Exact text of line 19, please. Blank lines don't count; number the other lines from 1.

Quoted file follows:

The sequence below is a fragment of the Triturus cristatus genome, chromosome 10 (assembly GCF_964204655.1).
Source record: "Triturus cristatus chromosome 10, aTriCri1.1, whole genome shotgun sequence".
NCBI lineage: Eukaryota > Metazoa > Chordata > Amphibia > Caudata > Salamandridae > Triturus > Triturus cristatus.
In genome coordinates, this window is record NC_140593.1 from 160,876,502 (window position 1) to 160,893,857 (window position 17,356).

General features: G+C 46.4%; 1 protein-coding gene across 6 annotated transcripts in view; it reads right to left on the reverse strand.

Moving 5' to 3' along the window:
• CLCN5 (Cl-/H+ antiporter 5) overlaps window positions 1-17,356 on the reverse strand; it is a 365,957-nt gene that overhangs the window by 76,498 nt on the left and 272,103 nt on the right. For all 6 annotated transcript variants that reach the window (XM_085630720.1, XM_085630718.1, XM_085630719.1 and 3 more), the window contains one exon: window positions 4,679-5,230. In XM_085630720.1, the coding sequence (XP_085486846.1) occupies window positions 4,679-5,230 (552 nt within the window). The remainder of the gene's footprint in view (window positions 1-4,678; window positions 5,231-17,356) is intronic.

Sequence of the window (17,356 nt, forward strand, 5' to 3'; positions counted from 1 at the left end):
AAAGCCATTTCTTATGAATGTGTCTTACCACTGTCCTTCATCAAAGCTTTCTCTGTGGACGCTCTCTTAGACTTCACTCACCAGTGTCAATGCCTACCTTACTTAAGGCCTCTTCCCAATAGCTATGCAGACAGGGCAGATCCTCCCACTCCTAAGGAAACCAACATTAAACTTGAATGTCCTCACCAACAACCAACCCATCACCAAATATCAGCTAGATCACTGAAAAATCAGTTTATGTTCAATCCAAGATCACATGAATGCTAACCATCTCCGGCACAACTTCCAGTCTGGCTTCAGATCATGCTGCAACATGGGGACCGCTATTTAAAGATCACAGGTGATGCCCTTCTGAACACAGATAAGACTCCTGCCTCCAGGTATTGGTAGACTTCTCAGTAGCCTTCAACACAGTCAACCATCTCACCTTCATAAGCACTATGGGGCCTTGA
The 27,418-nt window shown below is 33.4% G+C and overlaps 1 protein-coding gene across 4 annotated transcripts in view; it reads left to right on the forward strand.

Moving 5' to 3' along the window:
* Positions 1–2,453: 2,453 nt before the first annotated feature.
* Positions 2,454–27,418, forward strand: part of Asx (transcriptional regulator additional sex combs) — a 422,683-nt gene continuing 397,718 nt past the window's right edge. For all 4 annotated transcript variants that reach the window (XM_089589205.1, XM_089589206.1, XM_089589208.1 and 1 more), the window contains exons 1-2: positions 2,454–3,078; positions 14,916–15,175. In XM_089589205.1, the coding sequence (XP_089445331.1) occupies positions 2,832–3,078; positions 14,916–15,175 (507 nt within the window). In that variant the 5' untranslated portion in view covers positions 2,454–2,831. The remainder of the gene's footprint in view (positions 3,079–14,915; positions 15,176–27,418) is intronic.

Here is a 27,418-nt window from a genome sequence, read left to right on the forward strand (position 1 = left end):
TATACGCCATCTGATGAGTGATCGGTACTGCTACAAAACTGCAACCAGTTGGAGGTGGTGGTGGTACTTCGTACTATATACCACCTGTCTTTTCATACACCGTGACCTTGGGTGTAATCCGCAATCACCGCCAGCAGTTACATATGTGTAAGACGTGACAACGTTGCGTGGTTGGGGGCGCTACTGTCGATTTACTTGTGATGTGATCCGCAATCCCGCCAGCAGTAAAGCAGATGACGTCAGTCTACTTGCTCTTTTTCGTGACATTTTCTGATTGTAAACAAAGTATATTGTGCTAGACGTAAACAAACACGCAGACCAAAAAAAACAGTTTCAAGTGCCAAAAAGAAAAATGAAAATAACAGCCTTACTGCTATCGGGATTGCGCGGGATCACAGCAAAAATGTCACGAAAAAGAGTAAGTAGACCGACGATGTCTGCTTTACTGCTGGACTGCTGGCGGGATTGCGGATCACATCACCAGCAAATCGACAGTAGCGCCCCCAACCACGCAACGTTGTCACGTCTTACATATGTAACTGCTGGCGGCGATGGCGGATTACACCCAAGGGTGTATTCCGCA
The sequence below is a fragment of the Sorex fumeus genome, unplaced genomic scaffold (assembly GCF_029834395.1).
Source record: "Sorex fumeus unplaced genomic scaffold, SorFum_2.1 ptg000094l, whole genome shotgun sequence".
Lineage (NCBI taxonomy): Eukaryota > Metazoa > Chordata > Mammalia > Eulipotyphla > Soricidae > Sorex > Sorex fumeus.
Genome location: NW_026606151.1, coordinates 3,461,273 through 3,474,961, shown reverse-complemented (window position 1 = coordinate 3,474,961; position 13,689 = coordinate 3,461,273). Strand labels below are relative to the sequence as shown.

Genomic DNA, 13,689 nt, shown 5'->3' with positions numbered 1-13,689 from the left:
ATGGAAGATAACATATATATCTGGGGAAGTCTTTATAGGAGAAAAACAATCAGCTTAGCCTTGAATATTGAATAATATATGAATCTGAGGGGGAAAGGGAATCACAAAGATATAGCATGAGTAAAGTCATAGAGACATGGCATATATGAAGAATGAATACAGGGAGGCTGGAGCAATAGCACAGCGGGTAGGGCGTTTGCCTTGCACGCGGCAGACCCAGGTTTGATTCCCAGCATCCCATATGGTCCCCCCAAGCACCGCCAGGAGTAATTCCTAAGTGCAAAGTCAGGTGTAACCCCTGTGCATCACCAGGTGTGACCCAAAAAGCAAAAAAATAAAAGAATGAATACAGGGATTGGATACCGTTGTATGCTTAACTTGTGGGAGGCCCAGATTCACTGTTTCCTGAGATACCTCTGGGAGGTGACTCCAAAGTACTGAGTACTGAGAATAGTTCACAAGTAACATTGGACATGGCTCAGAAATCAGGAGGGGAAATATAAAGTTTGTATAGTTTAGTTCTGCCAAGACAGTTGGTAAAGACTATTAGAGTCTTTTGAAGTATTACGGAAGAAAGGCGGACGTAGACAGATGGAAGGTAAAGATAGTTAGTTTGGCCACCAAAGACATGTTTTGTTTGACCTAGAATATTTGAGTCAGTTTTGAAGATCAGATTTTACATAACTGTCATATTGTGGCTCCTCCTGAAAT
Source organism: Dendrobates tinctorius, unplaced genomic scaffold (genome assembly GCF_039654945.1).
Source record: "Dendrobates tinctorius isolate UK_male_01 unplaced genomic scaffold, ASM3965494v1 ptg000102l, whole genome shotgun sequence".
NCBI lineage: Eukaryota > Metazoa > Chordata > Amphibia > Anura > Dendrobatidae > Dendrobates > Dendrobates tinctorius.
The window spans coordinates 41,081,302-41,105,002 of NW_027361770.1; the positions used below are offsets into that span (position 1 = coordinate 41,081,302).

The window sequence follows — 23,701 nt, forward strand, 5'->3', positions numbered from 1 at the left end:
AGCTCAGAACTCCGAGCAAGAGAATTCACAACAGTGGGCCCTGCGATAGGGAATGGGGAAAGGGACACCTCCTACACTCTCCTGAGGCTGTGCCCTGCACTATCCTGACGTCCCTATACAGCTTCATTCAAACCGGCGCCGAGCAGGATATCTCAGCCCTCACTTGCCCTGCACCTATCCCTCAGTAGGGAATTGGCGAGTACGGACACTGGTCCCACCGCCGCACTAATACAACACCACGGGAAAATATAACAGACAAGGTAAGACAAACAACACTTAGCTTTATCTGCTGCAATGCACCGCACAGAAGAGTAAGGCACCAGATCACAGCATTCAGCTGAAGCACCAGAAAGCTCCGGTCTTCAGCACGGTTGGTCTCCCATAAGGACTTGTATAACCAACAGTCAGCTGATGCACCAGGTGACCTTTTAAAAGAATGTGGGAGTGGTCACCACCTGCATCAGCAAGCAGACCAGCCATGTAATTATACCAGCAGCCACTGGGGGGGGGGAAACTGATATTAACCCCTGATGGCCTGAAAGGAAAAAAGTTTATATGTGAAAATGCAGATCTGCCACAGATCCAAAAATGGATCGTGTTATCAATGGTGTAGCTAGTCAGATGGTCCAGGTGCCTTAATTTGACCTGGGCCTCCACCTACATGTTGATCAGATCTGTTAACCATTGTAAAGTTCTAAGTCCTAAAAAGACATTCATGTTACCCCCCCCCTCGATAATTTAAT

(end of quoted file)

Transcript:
Genome location: NW_026606151.1, coordinates 3,461,273 through 3,474,961, shown reverse-complemented (window position 1 = coordinate 3,474,961; position 13,689 = coordinate 3,461,273). Strand labels below are relative to the sequence as shown.